September 26th marks the second anniversary of the mass kidnapping of 43 students from a school in Ayotzinapa, Mexico. Since the last decade around 130,000 people have been reported missing in Mexico. Mirar Morir (Watching Them Die) analyses the case of the Ayotzinapa students and explores the role the Mexican state in this tragic event.
Edinburgh in Protest
Summary of the documentary: The 27th Infantry Batallion and other federal forces reviewed every movement of the Ayotzinapa students in Iguala, in the journey of September 26 and 27, 2014. They calmly watched them die or be taken. All along the Army has withheld information and are unwilling to help rescue the students or clarify upon their fate. This is not unusual, as a repression tool against social movements and as an accomplice to criminal gangs. The military in Guerrero has watched and perpetrated disappearances, murders, torture and massacres, for the half-century it’s dominated local life, linked into business with caciques and druglords.
This tragic night in Iguala was the consequence of a general state of violence and impunity in which manouvers to cover-up the truth reach Mexico’s highest levels of government, and in which the Republic’s General Attorney’s office is not looking for justice, but to mislead society.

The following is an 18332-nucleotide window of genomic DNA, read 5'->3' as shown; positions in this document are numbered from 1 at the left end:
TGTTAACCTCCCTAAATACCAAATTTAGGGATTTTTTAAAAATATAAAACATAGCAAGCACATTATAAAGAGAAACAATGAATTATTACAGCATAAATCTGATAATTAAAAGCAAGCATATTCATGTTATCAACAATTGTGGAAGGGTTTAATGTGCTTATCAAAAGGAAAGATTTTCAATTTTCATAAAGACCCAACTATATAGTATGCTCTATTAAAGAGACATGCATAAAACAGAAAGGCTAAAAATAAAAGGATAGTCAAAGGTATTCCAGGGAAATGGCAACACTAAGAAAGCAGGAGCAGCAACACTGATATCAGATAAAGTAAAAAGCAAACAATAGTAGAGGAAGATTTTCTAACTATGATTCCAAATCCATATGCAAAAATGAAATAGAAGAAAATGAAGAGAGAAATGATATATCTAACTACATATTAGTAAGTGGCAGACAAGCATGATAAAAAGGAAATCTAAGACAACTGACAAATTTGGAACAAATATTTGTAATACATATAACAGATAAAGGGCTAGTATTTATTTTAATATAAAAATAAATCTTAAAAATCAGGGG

Details of the event
What: Documentary screening, language Spanish with English subtitles.
When: 02/10/2016 6pm
Where: The Autonomous Centre of Edinburgh (17W Montgomery Street, EH7 5HA).
Link to social media: https://www.facebook.com/events/1770881429826633/
The scale and the little media coverage in Scotland of this tragic event triggered the appearance of Cosmopolita Scotland in October 2014, being this case the first article published in our bilingual magazine.
The day this documentary will be shown in Edinburgh, the 2nd of October, is the 48 anniversay of the massacre of Mexican students in Mexico City in 1968.